Thomas M. Shapiro

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Professor Thomas Shapiro "directs the Institute on Assets and Social Policy and is the Pokross Professor of Law and Social Policy at The Heller School for Social Policy and Management, Brandeis University.

"Professor Shapiro's primary interest is in racial inequality and public policy. He is a leader in the asset development field with a particular focus on closing the racial wealth gap. The Hidden Cost of Being African American: How Wealth Perpetuates Inequality, published by Oxford University Press, 2004 (soft cover, 2005) was widely reviewed, including by the Washington Post, Boston Globe, and others. The book was named one of the Notable Books of 2004 by The St. Louis Post-Dispatch.

"With Dr. Melvin Oliver, he wrote the award-winning Black Wealth/ White Wealth, which received the 1997 Distinguished Scholarly Publication Award from the American Sociological Association. This book also won the 1995 C. Wright Mills Award from the Society for the Study of Social Problems, and the Gustavus Myers Center for the Study of Human Rights in North America named it an Outstanding Book of 1996.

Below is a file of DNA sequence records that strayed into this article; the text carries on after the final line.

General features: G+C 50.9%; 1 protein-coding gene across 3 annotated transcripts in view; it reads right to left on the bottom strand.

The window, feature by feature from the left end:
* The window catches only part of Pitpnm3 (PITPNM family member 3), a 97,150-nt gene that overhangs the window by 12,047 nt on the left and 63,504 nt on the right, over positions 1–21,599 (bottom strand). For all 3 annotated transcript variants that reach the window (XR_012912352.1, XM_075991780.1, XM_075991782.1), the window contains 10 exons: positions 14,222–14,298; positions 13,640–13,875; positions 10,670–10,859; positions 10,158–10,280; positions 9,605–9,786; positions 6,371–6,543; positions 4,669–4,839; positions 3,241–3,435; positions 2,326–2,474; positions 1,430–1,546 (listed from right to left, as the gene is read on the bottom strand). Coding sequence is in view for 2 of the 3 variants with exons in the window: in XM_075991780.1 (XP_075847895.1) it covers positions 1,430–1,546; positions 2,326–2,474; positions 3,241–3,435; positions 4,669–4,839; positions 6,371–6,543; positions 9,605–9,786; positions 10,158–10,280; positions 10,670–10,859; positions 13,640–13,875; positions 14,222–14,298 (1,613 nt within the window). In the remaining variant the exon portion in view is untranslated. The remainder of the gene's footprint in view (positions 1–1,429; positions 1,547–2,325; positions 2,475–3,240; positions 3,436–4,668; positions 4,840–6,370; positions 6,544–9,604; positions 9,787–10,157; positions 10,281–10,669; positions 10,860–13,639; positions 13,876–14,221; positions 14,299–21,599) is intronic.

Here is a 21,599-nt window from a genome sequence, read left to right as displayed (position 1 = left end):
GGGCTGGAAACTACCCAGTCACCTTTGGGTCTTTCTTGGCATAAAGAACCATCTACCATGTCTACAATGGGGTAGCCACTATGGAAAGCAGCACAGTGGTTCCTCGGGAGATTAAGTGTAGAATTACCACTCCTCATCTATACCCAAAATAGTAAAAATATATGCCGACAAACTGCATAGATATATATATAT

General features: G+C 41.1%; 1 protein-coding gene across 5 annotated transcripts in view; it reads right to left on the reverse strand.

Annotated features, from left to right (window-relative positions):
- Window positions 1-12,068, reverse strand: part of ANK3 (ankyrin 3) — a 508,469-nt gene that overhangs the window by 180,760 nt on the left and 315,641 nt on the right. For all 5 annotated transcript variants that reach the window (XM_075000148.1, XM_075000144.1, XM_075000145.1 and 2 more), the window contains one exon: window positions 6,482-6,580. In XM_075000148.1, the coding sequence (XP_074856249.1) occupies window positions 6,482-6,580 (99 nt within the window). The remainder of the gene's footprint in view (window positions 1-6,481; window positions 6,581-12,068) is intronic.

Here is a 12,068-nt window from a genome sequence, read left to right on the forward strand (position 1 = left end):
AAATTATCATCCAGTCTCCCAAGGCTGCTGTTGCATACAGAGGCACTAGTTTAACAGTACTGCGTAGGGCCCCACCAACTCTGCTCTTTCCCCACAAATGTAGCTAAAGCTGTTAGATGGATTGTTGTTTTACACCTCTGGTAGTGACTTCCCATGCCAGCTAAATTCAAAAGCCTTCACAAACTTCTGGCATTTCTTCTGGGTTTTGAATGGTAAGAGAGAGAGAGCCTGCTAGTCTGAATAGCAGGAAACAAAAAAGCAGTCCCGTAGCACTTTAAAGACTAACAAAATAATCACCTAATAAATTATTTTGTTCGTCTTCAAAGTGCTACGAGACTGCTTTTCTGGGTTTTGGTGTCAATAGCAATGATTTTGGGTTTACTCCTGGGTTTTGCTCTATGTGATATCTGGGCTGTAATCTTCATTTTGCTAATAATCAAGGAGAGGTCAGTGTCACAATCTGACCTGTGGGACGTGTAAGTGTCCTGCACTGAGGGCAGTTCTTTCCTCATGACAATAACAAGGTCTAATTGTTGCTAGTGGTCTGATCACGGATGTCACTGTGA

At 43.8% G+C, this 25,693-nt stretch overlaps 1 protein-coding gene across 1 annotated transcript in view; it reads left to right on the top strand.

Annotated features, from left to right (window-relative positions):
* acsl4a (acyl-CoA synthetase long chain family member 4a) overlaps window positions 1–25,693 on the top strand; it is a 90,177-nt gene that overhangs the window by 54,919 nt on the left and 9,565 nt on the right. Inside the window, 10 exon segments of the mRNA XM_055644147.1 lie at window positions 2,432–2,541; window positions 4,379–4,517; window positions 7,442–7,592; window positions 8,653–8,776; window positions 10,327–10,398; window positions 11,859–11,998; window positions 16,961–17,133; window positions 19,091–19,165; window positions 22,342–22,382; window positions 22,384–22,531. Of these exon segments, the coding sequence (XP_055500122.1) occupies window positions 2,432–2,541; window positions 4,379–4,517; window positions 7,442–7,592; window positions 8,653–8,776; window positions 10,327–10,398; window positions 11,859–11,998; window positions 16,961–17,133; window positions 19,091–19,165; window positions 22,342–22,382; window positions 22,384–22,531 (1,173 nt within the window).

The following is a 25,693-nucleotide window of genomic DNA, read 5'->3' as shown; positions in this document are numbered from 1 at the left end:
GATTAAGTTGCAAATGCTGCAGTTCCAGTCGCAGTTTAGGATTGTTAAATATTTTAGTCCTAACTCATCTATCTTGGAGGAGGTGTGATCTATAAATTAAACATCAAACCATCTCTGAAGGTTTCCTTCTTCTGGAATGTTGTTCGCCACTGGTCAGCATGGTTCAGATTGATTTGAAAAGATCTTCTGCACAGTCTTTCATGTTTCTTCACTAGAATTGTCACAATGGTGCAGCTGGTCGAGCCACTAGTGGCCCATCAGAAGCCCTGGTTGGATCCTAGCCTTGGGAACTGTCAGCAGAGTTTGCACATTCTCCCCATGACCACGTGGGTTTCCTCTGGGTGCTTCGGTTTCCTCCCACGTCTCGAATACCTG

"A Tenth Anniversary Edition of Black Wealth/White Wealth, with two new chapters that examine the most important changes in racial inequality and developments in asset policy in the past decade, was published in 2006.

"Great Divides: Readings in Social Inequality in the United States, 3rd edition, was published in the summer of 2004.

"His media appearances include Tony Brown's Journal, The Tavis Smiley Show, Talk of the Nation, CNN, and On Point. His work has been reviewed or discussed in The Washington Post, The Boston Globe, The American Prospect, The Chicago Sun-Times, The St. Louis Post-Dispatch, CommonWealth Magazine, Newsweek, The Village Voice, and others.

"Dr. Shapiro presents lectures and seminars throughout the United States to general, professional, policy, community, foundation, and university audiences. He teaches seminars in Assets and Social Policy; The Sociological Inquiry of Inequality; and Qualitative Research Methods." [1]

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  1. Thomas M. Shapiro, Brandeis University, accessed March 7, 2010.